Join us as we watch the crisis unfolding
July 1st, 2010
This photo is serving as my iconic symbol of the BP blowout in the Gulf. The photo was taken by Lee Celano, a photographer based in New Orleans. Of course, my first reaction was that the hard hat belonged to one of the 11 oilmen killed in the initial explosion on April 20. Upon further reflection, the hard hat could have been lost from one of the hundreds of unaffected oil platforms. A worker leaned over the rail to admire a big turtle, his hard hat fell off, and it washed ashore along with the oil. Then there is the unlikely possibility that the photographer partially peeled a sticker on his own hard hat, sloshed the hat in the spilled oil, and took a great photo. I don't want to know, I'm sticking with my initial impression.
Before getting into the main issue, there are two corrections needed in the previous posting. The "Wild Mary" blowout in Oklahoma City was in 1930, not 1928. The original estimate of oil produced from the BP blowout has been raised from about 5,000, to almost 50,000 barrels per day. Try it in your calculator: 50,000 barrels per day, times 365 days per year, times $70 per barrel gives $1.28 billion per year; impressive well. The later development wells in that lease, over their productive life, might actually pay the damages for the entire spill.
The postponements and cancellations, after the BP blowout, are going to reduce the world production of oil and gas.
The postponements and cancellations, after the BP blowout, are going to reduce the world production of oil and gas. Production from older oil fields is declining. From July 2008 to January 2010, OPEC production has dropped by about 2 million barrels per day. The big unknown is whether the two million barrels per day is a temporary reduction by OPEC to support the oil price, or whether it is a normal decline in production capacity. Whichever it is, we are likely to see oil-price volatility—rapid price swings—over the next five years. There are ways of using volatility to make money in the oil futures market. I don't understand the strategies at all, but one tactic to make money from volatility is called the "long bull straddle." Great name, but I'm not about to invest in it.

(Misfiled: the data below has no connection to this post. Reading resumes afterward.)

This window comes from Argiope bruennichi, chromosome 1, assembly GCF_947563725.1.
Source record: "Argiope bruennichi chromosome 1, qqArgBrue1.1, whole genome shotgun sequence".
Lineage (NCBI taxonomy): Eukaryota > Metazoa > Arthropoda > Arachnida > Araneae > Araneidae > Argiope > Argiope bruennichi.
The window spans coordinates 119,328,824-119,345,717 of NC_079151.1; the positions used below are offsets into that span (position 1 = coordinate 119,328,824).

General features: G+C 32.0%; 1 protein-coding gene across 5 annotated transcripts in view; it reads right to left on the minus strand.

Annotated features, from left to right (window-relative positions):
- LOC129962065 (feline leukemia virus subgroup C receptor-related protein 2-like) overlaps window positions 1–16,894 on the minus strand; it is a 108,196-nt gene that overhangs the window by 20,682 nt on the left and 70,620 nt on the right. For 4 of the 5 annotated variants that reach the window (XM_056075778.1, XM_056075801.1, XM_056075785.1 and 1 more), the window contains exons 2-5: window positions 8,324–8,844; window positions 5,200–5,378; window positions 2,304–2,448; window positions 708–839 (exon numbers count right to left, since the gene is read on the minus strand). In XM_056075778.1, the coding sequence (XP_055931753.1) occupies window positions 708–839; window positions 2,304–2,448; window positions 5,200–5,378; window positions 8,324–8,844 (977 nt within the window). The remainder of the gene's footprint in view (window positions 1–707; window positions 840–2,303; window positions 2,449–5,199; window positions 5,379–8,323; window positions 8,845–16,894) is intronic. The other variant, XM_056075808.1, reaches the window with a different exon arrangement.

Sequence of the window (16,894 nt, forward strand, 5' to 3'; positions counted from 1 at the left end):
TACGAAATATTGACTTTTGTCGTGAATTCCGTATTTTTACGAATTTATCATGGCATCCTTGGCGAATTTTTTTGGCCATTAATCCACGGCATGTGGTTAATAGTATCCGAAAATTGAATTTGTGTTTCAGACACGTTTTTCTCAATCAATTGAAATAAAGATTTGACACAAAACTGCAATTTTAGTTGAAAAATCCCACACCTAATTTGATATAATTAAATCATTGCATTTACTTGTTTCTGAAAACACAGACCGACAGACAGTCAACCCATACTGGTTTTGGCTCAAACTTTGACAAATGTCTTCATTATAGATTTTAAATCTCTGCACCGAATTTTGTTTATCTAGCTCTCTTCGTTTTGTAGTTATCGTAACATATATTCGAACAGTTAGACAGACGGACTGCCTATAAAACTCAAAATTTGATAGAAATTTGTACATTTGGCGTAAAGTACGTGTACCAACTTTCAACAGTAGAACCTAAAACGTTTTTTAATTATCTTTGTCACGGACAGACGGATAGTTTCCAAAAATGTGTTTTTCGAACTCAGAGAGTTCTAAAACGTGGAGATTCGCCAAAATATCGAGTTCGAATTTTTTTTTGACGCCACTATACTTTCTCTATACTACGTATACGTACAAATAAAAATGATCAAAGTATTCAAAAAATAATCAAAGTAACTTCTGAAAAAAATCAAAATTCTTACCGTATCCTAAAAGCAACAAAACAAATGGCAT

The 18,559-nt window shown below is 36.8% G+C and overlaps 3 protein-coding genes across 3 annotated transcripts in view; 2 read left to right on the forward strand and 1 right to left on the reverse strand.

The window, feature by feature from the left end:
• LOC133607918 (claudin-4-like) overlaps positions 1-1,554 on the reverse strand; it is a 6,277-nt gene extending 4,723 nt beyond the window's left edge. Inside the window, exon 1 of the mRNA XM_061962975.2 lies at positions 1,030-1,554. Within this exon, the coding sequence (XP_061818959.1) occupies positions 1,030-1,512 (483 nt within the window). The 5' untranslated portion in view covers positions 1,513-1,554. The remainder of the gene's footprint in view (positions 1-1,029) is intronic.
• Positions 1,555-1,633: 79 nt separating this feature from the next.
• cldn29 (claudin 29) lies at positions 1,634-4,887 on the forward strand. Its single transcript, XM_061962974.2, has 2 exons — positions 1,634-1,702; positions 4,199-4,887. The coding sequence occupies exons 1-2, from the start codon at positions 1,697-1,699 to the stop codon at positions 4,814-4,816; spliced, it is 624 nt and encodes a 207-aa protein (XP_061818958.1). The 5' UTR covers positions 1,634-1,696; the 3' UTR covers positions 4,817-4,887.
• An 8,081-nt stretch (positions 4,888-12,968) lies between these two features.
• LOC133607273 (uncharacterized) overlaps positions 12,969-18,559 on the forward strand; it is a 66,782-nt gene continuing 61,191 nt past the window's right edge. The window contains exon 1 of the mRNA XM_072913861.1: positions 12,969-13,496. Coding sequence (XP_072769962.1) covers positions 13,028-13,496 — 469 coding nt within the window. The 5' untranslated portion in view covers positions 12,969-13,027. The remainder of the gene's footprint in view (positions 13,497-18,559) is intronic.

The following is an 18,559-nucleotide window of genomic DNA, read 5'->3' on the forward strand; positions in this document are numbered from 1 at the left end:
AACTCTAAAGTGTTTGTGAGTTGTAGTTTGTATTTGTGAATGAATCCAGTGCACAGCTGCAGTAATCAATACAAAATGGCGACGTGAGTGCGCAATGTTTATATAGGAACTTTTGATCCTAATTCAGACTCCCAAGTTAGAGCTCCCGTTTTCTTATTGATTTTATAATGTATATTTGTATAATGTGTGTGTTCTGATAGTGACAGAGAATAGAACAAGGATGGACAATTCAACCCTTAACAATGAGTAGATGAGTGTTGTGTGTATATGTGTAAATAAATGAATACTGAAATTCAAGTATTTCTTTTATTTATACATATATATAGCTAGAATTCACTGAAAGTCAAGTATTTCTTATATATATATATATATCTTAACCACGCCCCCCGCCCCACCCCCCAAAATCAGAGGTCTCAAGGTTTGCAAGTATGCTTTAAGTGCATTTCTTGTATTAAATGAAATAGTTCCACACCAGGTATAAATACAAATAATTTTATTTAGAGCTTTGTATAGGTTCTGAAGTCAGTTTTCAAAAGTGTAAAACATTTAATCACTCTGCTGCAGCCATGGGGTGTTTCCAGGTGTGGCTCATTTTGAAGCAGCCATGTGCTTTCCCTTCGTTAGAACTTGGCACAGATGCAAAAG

The engineering of the blowout, before and after, is endlessly fascinating. I grew up with this stuff, but my formal education in petroleum engineering consists only of a single course almost 60 years ago. (My methods for understanding abnormally high fluid pressures beneath the Gulf Coast are on pages 89 – 98 in Hubbert's Peak.) Specifically, I am not trying to divide up the blame for the BP blowout among the various participants: President Obama is not to be judged on his performance as a petroleum engineer.
Coming up, BP is considering replacement of the existing connection to the cut-off riser pipe. Their plan is to install a new connection right above the nonfunctioning blowout preventer. They describe the new connection as an "overshot." This blowout is a rich source of new vocabulary. Several years ago, Schlumberger posted a relatively complete oil field dictionary: www.glossary.oilfield.slb.com. "Overshot" is in their glossary. The opposite of an overshot is a "spear," which is not in their glossary. Here's the mnemonic: overshots are female, spears are male.
In the BP plan, the overshot would get a better grip on the top of the blowout preventer. Here's The Big Question: Suppose the overshot replacement is attached tightly. Why not stop the oil flow simply by closing a valve at the top of the overshot? The worry is that oil and natural gas would fracture out below the surface casing and start gurgling up to the surface, with no chance for containing any of it. Yes, I'm aware of lots of Internet rumors that oil is already leaking through the ocean floor. At the moment, there is no evidence for seafloor leaks that I consider conclusive. However, BP might be keeping the well-head pressure low by piping some oil and gas to the surface and letting the rest escape from their present connection to the riser. A detailed list of all the casing strings in the well would be a help in pondering the problem.
There are conflicting stories about the targets for the two relief wells. Does the relief well drill bit have to go "clang" against the steel casing inside the original Macondo well? Some descriptions describe the "nine-inch target." The alternative view is that the relief well would best encounter the oil-producing horizon a few feet, or a few tens of feet, from the bottom end of the Macondo casing and would stop the existing flow by injecting heavy drilling mud.
We have a small off-campus, unofficial, Princeton committee following the problem. Charlie West, class of '81, a geology major, was working for Shell's offshore division in New Orleans when he developed magnetometer techniques for homing in on the existing well casing. Joel Achenbach, class of '82, took my beginning geology course and writes for The Washington Post. Earlier this week, Joel was out on one of the relief wells, his pictures are at voices.washingtonpost.com/achenblog, dated April 28, 2010.